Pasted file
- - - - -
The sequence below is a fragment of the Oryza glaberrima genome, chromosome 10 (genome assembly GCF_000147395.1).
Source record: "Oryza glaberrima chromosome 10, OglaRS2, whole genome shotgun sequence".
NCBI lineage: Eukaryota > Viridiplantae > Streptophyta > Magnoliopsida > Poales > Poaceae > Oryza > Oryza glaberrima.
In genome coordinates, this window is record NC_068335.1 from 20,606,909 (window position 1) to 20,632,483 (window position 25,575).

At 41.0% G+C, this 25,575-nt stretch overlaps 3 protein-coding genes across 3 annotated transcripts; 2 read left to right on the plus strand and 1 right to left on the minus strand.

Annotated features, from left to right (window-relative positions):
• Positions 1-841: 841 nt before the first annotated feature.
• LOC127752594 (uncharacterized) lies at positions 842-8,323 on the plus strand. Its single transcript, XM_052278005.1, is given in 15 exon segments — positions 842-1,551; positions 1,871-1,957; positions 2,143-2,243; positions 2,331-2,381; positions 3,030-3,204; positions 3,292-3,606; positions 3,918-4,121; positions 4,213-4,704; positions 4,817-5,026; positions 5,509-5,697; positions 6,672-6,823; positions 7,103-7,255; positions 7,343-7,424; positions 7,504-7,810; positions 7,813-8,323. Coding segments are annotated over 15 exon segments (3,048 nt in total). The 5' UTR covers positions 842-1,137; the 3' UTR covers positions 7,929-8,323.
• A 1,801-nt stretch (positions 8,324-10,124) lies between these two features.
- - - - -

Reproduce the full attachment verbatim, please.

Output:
The sequence below is a fragment of the Oryza glaberrima genome, chromosome 10 (genome assembly GCF_000147395.1).
Source record: "Oryza glaberrima chromosome 10, OglaRS2, whole genome shotgun sequence".
NCBI lineage: Eukaryota > Viridiplantae > Streptophyta > Magnoliopsida > Poales > Poaceae > Oryza > Oryza glaberrima.
In genome coordinates, this window is record NC_068335.1 from 20,606,909 (window position 1) to 20,632,483 (window position 25,575).

At 41.0% G+C, this 25,575-nt stretch overlaps 3 protein-coding genes across 3 annotated transcripts; 2 read left to right on the plus strand and 1 right to left on the minus strand.

Annotated features, from left to right (window-relative positions):
• Positions 1-841: 841 nt before the first annotated feature.
• LOC127752594 (uncharacterized) lies at positions 842-8,323 on the plus strand. Its single transcript, XM_052278005.1, is given in 15 exon segments — positions 842-1,551; positions 1,871-1,957; positions 2,143-2,243; positions 2,331-2,381; positions 3,030-3,204; positions 3,292-3,606; positions 3,918-4,121; positions 4,213-4,704; positions 4,817-5,026; positions 5,509-5,697; positions 6,672-6,823; positions 7,103-7,255; positions 7,343-7,424; positions 7,504-7,810; positions 7,813-8,323. Coding segments are annotated over 15 exon segments (3,048 nt in total). The 5' UTR covers positions 842-1,137; the 3' UTR covers positions 7,929-8,323.
• A 1,801-nt stretch (positions 8,324-10,124) lies between these two features.